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Eurobodalla Parkinson’s Support Group to celebrate World Parkinson’s Day Apr 11th



Eurobodalla Parkinson’s Support Group will celebrate World Parkinson’s Day on 11th April by enjoying and interacting with members and friends at Picnic BBQ at one of our beautiful Eurobodalla Shire Council Parks.

Parkinson’s is a progressive, degenerative condition of the central nervous system. Its causes are unknown and a cure has not yet been found.

Parkinson’s is more common than most cancers including breast, prostate and lung cancer.

World Parkinson’s Day provides an opportunity to learn more about the issues facing the 37 people who are diagnosed with Parkinson’s each day, and the more than 80,000 people who are currently living with Parkinson’s in Australia.

During April, the 72 Support Groups of Parkinson’s NSW will be out in force to rally support and raise awareness, hold BBQ’s, host morning teas and events, and offer information and education opportunities.

“Getting out in public to raise awareness on World Parkinson’s Day and for the month of April, is very important to us. So many people don’t realise how prevalent Parkinson’s is right here in our own community, nor how much support for people living with Parkinson’s is provided by for-purpose organisations like Parkinson’s NSW,” said Eurobodalla Parkinson’s Support Group Team Leader Cindi McQualter.

There are currently three Specialist Parkinson’s Neurological Nurses working in regional NSW. With the increasing number of people being diagnosed with Parkinson’s and long waitlists for people to access medical help, the need for specialist nurses to support people in regional communities is becoming greater.

The goal of Parkinson’s NSW is to raise enough money to provide another five nurses in regional NSW communities by 2022. For more information about your local Parkinson’s Support Group or information about how to donate, make a free call to the Parkinson’s NSW InfoLine:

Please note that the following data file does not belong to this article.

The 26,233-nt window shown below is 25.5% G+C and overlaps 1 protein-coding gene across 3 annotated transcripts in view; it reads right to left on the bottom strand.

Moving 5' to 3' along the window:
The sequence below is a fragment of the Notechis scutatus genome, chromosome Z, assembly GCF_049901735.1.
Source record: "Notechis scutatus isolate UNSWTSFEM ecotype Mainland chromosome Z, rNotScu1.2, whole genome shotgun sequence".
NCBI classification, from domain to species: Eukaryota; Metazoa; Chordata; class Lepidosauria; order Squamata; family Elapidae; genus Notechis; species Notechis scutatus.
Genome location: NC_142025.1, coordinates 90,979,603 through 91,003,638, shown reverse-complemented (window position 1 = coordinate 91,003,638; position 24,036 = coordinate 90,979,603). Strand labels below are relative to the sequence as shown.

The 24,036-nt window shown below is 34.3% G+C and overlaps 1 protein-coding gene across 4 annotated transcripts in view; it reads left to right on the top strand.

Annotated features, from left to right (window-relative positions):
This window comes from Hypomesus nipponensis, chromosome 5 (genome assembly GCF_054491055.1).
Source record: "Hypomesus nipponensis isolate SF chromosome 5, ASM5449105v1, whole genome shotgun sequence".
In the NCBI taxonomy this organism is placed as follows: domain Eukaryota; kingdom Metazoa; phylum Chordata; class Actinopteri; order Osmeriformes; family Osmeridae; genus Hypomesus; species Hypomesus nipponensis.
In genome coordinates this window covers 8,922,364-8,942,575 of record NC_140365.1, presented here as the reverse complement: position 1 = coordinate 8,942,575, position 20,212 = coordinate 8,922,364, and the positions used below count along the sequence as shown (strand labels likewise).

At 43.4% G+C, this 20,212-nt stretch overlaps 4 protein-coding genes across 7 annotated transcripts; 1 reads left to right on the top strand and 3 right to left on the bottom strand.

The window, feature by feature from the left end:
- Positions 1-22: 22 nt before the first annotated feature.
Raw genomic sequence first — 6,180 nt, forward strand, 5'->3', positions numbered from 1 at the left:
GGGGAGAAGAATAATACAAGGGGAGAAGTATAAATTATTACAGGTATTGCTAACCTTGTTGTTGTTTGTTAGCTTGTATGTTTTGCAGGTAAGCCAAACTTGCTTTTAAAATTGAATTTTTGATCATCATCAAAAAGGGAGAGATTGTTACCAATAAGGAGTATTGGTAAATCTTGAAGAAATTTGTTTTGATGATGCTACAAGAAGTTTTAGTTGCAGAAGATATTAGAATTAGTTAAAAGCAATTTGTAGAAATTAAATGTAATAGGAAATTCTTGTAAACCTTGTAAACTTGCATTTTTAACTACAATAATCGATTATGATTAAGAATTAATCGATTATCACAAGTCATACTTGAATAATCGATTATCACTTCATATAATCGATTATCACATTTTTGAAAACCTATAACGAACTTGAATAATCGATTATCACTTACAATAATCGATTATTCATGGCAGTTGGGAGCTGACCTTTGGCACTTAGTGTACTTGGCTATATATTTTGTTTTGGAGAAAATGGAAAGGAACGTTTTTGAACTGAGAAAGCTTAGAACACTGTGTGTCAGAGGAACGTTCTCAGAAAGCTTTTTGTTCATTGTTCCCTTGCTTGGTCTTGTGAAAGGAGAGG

1800 644 189

About Parkinson’s Disease

Parkinson’s is a progressive, degenerative condition of the central nervous system. Nerve cell damage in the brain causes dopamine levels to drop, leading to the symptoms of Parkinson's.

Parkinson's symptoms include tremors, slow movement, stiffness and loss of balance. Also fatigue, apathy, depression, disturbed sleep, loss of sense of smell, and issues with speech and swallowing.

Symptoms can be managed with medication, exercise and other forms of therapy and support. However, as yet there is no cure.

About Parkinson’s NSW

Parkinson’s NSW is a for-purpose organisation striving to make life better for people living with Parkinson’s, their families and carers.

It provides essential services such as counselling, Support Groups, an InfoLine supported by Parkinson’s Registered Nurses, education, and fundraising for research. Its mission is to improve the quality of life of people affected by Parkinson’s, while advancing towards a cure.

For more information

T: 1800 644 189

W: www.parkinsonsnsw.org.au/

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